Chinese FA reduces limit on foreign players

A statement said the new measures will address "irrational investments".

Teams in the cash-rich Chinese Super League will only be able to name three of their foreign stars in starting XIs this season after the Chinese Football Association confirmed an amendment to its competition rules - prompted in part by "recent irrational club investment for domestic and worldwide player transfer fees".

Diego Costa is the latest to be linked with a lucrative move to the Far East, with the likes of Carlos Tevez, Oscar and Axel Witsel all completing transfers to the Chinese Super League in recent weeks.

The CFA wants its Super League clubs to trade independently of cash influxes from rich owners "and enhance their management and operational capabilities to ensure long-term stable development of the professional league for the Chinese football to make a positive contribution".

Other rules announced by the CFA appeared firmly aimed at addressing the lack of opportunities for Chinese players.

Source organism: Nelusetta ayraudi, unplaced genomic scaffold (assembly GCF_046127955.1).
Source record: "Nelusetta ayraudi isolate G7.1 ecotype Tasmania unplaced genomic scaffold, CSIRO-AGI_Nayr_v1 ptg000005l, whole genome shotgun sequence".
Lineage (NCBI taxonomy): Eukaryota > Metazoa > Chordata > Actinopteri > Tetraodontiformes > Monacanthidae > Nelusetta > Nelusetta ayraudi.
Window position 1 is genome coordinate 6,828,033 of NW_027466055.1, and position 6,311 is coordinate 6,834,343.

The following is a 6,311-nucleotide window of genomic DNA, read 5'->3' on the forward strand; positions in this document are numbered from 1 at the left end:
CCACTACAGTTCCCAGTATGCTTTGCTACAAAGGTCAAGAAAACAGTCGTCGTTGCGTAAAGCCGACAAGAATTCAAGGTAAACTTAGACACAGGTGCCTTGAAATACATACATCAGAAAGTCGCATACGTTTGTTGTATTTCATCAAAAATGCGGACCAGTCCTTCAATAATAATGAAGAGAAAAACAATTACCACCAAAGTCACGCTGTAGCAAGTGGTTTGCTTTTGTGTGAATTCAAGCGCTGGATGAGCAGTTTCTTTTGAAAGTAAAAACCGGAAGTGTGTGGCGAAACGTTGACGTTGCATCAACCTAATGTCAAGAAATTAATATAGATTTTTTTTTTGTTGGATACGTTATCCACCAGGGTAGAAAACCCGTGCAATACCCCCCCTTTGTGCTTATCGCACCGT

Zach Randolph leads Grizzlies in comeback win
Memphis guard Mike Conley hit a game-tying jumper with under 10 seconds to play in regulation. Durant had 27 points, 13 rebounds and three blocks for Golden State (31-6).


In early January Chinese authorities rebuked the country's leading clubs for "burning money" in their signing of foreign stars to the detriment of local talent.

China last month broke the Asian transfer record for the fifth time in a year when Shanghai SIPG paid Chelsea 60 million euros for Brazilian midfielder Oscar.

Under new rules, teams must play at least one Chinese under-23 player per match and have at least two in their matchday squads of 18.

Clubs would still be able to register five foreign players in their overall squad, the CFA said, but the rule would mean not all could be used in any one game, a potential disincentive to loading a squad with global imports.

Big business backers of CSL clubs, encouraged by football fan President Xi Jinping's vision of China becoming one of the game's superpowers, hosting and winning a World Cup, have splashed money on their teams alongside heavy investment in grass-roots development.

  • Lawrence Cooper